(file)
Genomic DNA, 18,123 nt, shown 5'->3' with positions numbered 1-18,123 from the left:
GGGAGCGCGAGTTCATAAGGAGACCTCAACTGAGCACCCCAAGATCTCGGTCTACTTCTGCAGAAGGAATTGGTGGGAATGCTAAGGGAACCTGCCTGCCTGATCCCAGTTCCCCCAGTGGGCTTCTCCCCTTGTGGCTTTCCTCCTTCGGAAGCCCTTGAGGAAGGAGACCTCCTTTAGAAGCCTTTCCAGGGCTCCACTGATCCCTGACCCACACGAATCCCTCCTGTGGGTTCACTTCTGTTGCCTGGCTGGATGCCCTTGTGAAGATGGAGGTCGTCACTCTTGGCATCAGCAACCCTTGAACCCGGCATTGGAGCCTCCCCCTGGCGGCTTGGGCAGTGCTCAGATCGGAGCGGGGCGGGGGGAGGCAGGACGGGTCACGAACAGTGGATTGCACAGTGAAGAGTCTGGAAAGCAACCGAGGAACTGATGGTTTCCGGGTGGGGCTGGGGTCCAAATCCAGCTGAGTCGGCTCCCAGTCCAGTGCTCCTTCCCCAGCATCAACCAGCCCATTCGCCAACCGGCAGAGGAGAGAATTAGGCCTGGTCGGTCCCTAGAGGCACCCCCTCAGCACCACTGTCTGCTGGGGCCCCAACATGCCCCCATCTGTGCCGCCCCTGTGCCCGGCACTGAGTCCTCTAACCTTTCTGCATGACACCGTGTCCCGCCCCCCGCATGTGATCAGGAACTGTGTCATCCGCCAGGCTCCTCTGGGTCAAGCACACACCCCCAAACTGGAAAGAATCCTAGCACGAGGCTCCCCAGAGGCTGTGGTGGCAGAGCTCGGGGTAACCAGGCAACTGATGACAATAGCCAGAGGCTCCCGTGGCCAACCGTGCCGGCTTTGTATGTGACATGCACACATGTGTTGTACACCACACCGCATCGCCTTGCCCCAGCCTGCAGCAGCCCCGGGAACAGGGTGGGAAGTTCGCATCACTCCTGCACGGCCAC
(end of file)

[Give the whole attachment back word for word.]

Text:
Genomic DNA, 18,123 nt, shown 5'->3' with positions numbered 1-18,123 from the left:
GGGAGCGCGAGTTCATAAGGAGACCTCAACTGAGCACCCCAAGATCTCGGTCTACTTCTGCAGAAGGAATTGGTGGGAATGCTAAGGGAACCTGCCTGCCTGATCCCAGTTCCCCCAGTGGGCTTCTCCCCTTGTGGCTTTCCTCCTTCGGAAGCCCTTGAGGAAGGAGACCTCCTTTAGAAGCCTTTCCAGGGCTCCACTGATCCCTGACCCACACGAATCCCTCCTGTGGGTTCACTTCTGTTGCCTGGCTGGATGCCCTTGTGAAGATGGAGGTCGTCACTCTTGGCATCAGCAACCCTTGAACCCGGCATTGGAGCCTCCCCCTGGCGGCTTGGGCAGTGCTCAGATCGGAGCGGGGCGGGGGGAGGCAGGACGGGTCACGAACAGTGGATTGCACAGTGAAGAGTCTGGAAAGCAACCGAGGAACTGATGGTTTCCGGGTGGGGCTGGGGTCCAAATCCAGCTGAGTCGGCTCCCAGTCCAGTGCTCCTTCCCCAGCATCAACCAGCCCATTCGCCAACCGGCAGAGGAGAGAATTAGGCCTGGTCGGTCCCTAGAGGCACCCCCTCAGCACCACTGTCTGCTGGGGCCCCAACATGCCCCCATCTGTGCCGCCCCTGTGCCCGGCACTGAGTCCTCTAACCTTTCTGCATGACACCGTGTCCCGCCCCCCGCATGTGATCAGGAACTGTGTCATCCGCCAGGCTCCTCTGGGTCAAGCACACACCCCCAAACTGGAAAGAATCCTAGCACGAGGCTCCCCAGAGGCTGTGGTGGCAGAGCTCGGGGTAACCAGGCAACTGATGACAATAGCCAGAGGCTCCCGTGGCCAACCGTGCCGGCTTTGTATGTGACATGCACACATGTGTTGTACACCACACCGCATCGCCTTGCCCCAGCCTGCAGCAGCCCCGGGAACAGGGTGGGAAGTTCGCATCACTCCTGCACGGCCAC